Lupus Factsheet (for Schools)
What Teachers Should Know
Lupus is a disease that causes the immune system to mistakenly work against the body's own tissues and attack healthy cells. Lupus can affect almost any organ.
Symptoms of lupus — such as joint or muscle pain, extreme fatigue, rashes, mouth ulcers, and hair loss — can vary widely from person to person. Other common symptoms are sensitivity to sunlight and some kinds of fluorescent lights, arthritis, seizures, kidney problems, and inflammation around the heart, lungs, and abdomen. The cause of lupus is unknown.
There are three kinds of lupus:
- Systemic lupus erythematosus (SLE), the most common kind, can affect multiple organs.
- Cutaneous (skin) lupus usually affects only the skin, with rashes on the scalp, legs, or arms.
- Drug-induced lupus happens as a reaction to certain medications. In kids, anti-seizure, thyroid, and acne medications can cause lupus. Symptoms usually go away when patients stop taking the medication.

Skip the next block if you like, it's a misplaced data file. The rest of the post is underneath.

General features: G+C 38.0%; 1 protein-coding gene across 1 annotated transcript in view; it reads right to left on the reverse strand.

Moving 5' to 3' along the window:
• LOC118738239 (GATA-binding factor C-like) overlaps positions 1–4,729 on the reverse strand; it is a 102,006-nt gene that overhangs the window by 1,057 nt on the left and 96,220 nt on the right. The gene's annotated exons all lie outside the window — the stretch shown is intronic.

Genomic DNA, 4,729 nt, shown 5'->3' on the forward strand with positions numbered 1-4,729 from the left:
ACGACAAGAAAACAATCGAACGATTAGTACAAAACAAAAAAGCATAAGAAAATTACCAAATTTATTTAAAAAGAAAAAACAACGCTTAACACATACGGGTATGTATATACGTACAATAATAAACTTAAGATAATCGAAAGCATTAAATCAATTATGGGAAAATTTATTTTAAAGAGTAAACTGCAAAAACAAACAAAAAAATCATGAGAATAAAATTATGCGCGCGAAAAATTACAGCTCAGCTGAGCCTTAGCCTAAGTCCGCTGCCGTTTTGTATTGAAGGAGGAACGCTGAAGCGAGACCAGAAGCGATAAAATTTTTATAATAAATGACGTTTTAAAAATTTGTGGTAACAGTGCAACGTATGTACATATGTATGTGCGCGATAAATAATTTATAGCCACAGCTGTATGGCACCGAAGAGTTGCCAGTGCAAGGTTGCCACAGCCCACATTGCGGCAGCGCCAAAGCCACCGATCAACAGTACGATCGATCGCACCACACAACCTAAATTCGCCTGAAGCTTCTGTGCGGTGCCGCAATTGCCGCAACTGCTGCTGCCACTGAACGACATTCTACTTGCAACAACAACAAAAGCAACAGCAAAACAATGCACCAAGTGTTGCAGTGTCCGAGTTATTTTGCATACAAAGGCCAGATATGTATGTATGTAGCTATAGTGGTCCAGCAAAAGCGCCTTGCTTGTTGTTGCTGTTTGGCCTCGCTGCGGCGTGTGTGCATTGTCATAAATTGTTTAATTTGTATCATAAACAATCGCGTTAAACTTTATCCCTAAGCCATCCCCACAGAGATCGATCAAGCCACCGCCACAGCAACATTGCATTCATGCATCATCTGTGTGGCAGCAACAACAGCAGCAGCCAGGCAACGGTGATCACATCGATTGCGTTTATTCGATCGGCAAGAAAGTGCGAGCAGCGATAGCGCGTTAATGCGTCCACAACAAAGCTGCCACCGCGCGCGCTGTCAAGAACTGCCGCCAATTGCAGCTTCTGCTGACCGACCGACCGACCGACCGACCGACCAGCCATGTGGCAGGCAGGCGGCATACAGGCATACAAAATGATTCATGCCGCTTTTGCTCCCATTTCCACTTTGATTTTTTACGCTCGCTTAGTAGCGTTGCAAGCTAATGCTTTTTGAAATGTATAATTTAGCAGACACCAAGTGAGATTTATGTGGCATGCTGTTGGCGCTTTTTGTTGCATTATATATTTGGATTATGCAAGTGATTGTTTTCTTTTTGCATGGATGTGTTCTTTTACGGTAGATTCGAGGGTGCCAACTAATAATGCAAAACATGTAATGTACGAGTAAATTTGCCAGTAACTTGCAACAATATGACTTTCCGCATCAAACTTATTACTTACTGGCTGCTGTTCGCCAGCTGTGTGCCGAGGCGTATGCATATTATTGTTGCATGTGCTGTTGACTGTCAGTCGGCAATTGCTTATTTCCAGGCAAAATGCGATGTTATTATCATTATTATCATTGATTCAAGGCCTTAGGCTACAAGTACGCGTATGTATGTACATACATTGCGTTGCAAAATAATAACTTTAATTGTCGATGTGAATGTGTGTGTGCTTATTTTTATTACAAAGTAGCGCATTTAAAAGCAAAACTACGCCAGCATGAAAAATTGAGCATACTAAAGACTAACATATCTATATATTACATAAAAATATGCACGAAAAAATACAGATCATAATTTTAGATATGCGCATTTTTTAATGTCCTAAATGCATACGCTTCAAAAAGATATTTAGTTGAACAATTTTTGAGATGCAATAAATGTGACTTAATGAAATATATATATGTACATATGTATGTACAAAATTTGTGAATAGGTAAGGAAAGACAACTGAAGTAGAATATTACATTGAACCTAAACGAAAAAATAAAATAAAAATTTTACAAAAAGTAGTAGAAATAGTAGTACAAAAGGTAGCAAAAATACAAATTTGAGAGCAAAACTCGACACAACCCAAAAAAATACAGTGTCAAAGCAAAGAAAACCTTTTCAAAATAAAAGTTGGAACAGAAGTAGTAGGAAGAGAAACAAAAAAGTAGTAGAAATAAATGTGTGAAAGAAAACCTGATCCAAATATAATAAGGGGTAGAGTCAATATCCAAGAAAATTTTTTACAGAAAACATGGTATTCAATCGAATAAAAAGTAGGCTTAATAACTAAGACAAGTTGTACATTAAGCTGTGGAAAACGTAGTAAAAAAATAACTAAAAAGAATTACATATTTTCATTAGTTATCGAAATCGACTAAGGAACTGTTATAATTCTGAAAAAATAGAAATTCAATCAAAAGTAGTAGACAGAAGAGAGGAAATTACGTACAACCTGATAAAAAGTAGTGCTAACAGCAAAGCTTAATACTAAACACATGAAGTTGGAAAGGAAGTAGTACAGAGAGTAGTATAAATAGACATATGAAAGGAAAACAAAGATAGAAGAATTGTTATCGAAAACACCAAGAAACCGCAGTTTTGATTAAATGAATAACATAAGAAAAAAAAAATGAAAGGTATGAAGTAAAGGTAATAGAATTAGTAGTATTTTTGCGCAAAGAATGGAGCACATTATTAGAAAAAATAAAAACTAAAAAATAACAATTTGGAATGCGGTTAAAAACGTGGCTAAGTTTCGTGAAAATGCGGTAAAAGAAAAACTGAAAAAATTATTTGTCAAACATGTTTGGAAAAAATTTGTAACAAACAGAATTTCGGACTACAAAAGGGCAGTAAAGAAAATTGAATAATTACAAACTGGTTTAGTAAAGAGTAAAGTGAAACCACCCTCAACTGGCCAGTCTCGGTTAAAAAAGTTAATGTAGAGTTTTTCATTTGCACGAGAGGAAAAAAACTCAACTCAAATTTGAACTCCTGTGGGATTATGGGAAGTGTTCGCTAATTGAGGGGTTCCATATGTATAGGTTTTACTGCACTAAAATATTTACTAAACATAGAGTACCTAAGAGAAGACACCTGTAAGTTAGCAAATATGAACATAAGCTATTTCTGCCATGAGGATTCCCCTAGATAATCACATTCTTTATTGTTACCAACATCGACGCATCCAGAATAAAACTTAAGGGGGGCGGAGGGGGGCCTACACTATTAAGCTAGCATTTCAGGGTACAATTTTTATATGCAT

Almost all people with lupus take medication to control inflammation and reduce the risk of flare-ups, (times when symptoms get worse).
Students with lupus may:
- need to sit in a warm area of a classroom and be able to move away from sick classmates
- need to visit the school nurse for medications or to rest during flare-ups
- need accommodations for missing class time or assignments due to absences because of flare-ups or medical appointments
- need to wear sunscreen or protective clothing, or limit time outdoors
- have difficulty concentrating and staying on task
- need extra time to move between classes
- need adaptive equipment to complete assignments
- benefit from having an individualized education plan (IEP) or 504 education plan
What Teachers Can Do
During flare-ups, students with lupus may feel much more tired, sick, feverish, and achy than usual. Make sure you know your student's symptoms, and work with parents and other educators to make a plan that promotes your student's academic success.
Encourage your student to participate in all classroom and physical education activities, because regular exercise can help prevent fatigue and joint stiffness. During flare-ups, however, your student with lupus may need to rest or be excused from activities.